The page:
A positive judgment was handed down on a bill that covers several judicial and civil law topics.
Sponsored by Rep. John Lesch (DFL-St. Paul), HF631 as amended, would, in part, modify private/public data practices, require warrants to track individuals using location-tracking devices, prevent an employer from accessing an employee’s private social media data, and change some procedures used by family courts in divorce proceedings.
The omnibus data practices and civil law policy bill, HF631, was approved late Thursday by the House Judiciary Finance and Civil Law Division and sent to the House Floor.
Most of the debate and the testimony focused on presumption of parenting time.
Sponsored by Rep. Peggy Scott (R-Andover), HF1666, heard in the division last week, proposes requiring family courts to have an “equal parenting time presumption” when deciding upon allocating parenting time for each parent in a divorce proceeding. Current law has a 25 percent minimum presumption of parenting time for one parent in a divorce proceeding.
Initially included in the delete-all amendment, an amendment successfully offered by Rep. Kelly Moller (DFL-Shoreview) removed the language and would leave the 25 percent minimum in place. It would also prohibit courts from considering a parent’s marital status in determining parenting time or custody.
Among her arguments, Moller said an equal 50-50 percent presumption could require domestic abuse victims to present to a judge “clear and convincing evidence” of the abuse in order to lower or deny parenting time to the other parent.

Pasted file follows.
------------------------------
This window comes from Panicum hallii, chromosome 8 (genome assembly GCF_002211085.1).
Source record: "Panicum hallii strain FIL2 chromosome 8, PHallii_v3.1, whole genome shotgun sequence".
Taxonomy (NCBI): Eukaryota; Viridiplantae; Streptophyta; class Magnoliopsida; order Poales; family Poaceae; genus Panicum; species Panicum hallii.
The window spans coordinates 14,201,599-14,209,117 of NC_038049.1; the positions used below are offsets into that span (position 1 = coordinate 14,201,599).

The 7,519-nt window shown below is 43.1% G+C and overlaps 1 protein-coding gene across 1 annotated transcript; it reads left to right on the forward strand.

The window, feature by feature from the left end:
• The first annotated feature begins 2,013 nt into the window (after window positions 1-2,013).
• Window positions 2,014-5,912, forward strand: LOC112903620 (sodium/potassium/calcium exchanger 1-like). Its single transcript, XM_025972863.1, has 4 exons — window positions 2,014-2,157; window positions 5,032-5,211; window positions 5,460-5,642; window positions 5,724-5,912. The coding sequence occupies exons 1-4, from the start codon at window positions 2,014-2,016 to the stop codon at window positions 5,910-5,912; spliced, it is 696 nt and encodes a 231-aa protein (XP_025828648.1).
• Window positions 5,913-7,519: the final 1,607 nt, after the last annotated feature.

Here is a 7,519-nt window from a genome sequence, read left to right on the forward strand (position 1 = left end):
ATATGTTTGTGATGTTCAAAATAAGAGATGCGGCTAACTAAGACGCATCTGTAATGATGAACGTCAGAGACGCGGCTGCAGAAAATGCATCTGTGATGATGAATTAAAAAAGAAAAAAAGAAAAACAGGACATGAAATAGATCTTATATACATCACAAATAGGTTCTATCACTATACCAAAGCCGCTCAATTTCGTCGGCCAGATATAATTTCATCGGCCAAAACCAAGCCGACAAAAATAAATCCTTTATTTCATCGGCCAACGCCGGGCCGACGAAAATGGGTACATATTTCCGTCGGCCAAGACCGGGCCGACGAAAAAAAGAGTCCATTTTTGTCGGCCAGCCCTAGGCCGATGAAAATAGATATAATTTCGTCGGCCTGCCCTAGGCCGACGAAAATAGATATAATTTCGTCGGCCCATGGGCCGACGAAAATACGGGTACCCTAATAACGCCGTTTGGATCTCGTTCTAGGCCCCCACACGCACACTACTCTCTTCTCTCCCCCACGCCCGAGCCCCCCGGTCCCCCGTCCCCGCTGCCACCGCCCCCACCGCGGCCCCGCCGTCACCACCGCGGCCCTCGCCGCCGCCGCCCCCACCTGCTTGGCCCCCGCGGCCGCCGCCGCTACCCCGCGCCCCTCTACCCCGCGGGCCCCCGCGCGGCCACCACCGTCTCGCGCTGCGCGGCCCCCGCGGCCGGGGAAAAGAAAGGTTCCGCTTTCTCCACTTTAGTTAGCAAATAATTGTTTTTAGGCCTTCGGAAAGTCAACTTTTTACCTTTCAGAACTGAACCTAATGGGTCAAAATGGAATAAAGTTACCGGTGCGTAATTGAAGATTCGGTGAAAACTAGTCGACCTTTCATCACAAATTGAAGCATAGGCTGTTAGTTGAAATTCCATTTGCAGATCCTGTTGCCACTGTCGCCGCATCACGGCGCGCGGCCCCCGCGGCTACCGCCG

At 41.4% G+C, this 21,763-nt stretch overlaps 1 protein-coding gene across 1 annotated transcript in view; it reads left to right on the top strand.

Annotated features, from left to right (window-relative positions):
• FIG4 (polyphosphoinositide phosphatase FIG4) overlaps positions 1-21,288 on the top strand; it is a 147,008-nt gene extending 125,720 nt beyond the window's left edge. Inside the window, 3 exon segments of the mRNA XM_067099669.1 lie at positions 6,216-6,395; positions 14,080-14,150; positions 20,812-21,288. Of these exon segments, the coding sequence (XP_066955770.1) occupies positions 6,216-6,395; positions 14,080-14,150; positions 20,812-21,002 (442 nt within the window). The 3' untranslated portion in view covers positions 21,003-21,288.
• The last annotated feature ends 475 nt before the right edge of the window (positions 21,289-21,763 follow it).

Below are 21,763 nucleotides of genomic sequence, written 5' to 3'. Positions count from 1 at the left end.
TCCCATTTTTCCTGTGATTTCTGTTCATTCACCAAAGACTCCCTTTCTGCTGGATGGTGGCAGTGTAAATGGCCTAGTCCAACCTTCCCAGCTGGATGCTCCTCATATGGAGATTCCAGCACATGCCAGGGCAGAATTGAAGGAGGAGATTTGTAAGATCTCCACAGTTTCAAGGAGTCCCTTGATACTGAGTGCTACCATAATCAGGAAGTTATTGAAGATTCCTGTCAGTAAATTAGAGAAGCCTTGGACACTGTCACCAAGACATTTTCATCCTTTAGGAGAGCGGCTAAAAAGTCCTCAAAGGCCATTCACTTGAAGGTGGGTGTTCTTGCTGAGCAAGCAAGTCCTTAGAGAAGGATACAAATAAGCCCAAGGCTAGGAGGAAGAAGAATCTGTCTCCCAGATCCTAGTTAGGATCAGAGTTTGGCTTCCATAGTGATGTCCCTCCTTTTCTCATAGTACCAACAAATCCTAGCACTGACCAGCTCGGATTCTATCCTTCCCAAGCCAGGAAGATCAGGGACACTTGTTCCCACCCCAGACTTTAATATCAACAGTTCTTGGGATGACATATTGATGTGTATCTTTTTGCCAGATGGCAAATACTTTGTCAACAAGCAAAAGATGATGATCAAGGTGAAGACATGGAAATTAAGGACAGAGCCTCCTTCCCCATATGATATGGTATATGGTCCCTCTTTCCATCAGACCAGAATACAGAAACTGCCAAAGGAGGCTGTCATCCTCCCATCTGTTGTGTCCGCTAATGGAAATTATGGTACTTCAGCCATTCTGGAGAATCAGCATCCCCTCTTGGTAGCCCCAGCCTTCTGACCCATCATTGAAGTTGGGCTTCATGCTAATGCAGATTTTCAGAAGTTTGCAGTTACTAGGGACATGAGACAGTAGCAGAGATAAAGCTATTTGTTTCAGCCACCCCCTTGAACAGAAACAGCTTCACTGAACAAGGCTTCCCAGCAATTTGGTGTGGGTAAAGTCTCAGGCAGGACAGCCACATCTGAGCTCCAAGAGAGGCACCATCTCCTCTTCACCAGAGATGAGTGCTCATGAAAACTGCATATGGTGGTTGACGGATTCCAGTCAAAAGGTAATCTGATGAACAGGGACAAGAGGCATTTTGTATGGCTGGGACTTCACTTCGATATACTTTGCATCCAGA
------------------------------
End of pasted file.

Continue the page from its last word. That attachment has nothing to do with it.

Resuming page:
That would have a “chilling effect” on domestic abuse victims, said Moller, who noted that victims often do not have the resources to meet that high legal standard in court.
The other major debate focused on how state agencies handle unauthorized release of private data.
Current law requires state agencies to notify people or other parties affected when their private data maintained by the state has been accessed by an unauthorized person “with the intent to use the data for nongovernmental purposes.”
The bill would eliminate the “intent provision,” meaning that all unauthorized data breaches by the state would require notification.
Rep. Andrew Carlson (DFL-Bloomington) unsuccessfully offered an amendment to give state agencies leeway to review whether a data breach was sufficiently serious to warrant notification. That would occur only if “the unauthorized acquisition creates a significant risk of financial, reputational, or other harm to the subject of the data.”
The amendment provided a needed framework for state agencies to make notification decisions in a uniform, standardized way, Carlson said.
Rep. Eric Lucero (R-Dayton) said that was akin to “putting the fox in charge of the henhouse.”
Other notable provisions would:
What’s in the bill?
The following are selected bills that have been incorporated in part or in whole into the omnibus data practices and civil law policy bill: